How the Covid-19 crisis is showing us the future network

It's about flexibility and resiliency, enabled by new cloud and virtualisation technology.

The current Covid-19 crisis is giving operators a foretaste of how they might have to provision and operate networks in the future, according to one new entrant to the telco space.

Hugh Kelly, VP Marketing of Volta Networks, a developer of cloud-based routing software, told TMN that the increase in demand that carriers are seeing, allied to a shift in location of demand, is giving them insight into how to meet future network demands.

Test company Spirent spoke last week of one key aspect of this, a “shift to the suburbs” and residential areas as enabling working from home becomes more business-critical. Kelly said that he too thinks that companies will rethink how they work, with a knock-on effect for their network providers.

“I think there’s an expectation that enterprise customers will continue to leverage that going forward. They don’t ever want to have to bear the same level of risk or expense as dragging everybody into the office even run something as mundane as a call centre,” Kelly said.

That has meant that plans to build out a more flexible and responsive network – exactly the sort of thing a cloud-orchestrated vRouter platform could enable – will continue to be strategically vital.

I think the takeaway here is they’re seeing a little bit of a taste of what their future could look like, with a lot of need for much greater flexibility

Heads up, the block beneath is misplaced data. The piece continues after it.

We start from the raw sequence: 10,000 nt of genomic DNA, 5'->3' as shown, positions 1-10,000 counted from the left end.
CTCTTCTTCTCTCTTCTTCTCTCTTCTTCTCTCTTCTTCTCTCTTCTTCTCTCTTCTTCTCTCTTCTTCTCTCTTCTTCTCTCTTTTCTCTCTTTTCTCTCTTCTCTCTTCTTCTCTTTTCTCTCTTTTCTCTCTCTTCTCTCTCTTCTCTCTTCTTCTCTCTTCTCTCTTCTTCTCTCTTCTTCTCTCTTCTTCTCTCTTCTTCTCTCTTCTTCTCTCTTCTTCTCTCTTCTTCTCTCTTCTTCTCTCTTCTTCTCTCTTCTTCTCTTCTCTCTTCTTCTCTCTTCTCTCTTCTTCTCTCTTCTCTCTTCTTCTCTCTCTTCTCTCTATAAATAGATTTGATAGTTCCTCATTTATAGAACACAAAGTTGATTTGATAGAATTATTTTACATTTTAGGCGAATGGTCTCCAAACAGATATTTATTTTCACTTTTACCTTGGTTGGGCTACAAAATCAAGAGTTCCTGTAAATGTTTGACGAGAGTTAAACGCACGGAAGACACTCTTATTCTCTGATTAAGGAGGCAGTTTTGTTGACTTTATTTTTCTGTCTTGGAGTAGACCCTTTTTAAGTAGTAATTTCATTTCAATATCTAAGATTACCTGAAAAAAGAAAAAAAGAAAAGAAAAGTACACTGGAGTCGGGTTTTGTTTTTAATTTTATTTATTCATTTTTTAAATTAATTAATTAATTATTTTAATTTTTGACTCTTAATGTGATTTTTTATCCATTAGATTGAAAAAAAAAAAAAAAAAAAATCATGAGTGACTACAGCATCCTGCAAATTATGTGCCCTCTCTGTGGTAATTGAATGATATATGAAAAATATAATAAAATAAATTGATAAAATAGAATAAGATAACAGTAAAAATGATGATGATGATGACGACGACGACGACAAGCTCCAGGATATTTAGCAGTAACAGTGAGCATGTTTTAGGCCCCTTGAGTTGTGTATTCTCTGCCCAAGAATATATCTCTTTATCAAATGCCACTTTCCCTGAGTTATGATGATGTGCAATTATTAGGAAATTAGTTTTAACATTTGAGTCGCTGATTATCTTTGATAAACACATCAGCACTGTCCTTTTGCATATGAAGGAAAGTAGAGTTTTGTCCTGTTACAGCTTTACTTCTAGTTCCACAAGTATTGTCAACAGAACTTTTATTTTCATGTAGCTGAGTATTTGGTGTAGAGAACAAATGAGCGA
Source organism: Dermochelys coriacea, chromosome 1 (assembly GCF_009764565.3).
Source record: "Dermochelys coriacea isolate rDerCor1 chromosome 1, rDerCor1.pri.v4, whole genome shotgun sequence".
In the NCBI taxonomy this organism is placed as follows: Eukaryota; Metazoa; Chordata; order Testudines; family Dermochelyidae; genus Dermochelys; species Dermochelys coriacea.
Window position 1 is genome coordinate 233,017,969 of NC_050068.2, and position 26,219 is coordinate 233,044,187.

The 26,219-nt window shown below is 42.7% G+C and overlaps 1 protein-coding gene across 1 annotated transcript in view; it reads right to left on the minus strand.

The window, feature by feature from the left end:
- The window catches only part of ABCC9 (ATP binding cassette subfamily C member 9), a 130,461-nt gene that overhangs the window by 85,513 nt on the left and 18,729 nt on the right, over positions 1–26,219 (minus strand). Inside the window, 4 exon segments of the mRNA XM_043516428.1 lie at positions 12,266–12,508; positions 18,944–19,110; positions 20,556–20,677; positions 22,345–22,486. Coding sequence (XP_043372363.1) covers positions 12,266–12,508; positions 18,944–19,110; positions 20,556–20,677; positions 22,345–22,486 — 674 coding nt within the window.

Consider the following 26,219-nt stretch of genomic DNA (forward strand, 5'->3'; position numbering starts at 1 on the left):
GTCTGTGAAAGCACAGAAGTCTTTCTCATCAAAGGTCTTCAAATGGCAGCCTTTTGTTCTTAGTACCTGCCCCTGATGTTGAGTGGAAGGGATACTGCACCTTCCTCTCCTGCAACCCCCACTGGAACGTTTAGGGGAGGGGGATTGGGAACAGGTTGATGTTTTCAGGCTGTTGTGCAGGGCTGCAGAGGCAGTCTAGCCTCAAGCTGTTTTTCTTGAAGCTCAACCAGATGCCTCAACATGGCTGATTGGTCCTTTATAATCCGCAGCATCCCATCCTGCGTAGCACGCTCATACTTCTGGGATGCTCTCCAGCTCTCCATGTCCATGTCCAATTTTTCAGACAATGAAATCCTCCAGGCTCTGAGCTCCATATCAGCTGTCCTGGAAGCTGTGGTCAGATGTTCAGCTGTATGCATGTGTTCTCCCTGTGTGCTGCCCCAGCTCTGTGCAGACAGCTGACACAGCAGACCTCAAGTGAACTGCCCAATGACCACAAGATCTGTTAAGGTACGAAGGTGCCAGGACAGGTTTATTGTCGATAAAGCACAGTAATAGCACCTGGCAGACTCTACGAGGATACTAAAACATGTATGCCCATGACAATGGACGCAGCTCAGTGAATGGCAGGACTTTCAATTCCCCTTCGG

“All of the feedback we’ve had from a number of customers and analysts has been that they see this increase in demand is really just a precursor to what could happen as more high bandwidth services start coming online – particularly driven by 5G. So they understand that the investments they’ve made in their edge needs to continue to expand.”

But it’s not just about a move to home working, Kelly says he sees SD-WAN to branches and other infastructure being enabled by more available wireless bandwidth.

“I think the takeaway here is they’re seeing a little bit of a taste of what their future could look like, with a lot of need for much greater flexibility. We’re certainly seeing with things like SD-WAN there’s a huge enterprise preference for connecting those with wireless services. It’s right there, it’s faster and easier to set up. And now with the amount of bandwidth available, that’s really becoming something that’s easier to do with branches. So it’s about having the infrastructure to be able to do that, not just because now you’re getting more people working remotely but you are kind of tying traditional real estate into that same kind of environment.”

Remote testing enabling forward momentum

Most operators that Volta is engaged with are at an evaluation and test phase of the company’s technology that is designed to enable them to deploy dis-aggregated cell site and core network routers running on whitebox hardware. Kelly said that the company has seen very little drop off in activity of mobile network operators engaging with Volta.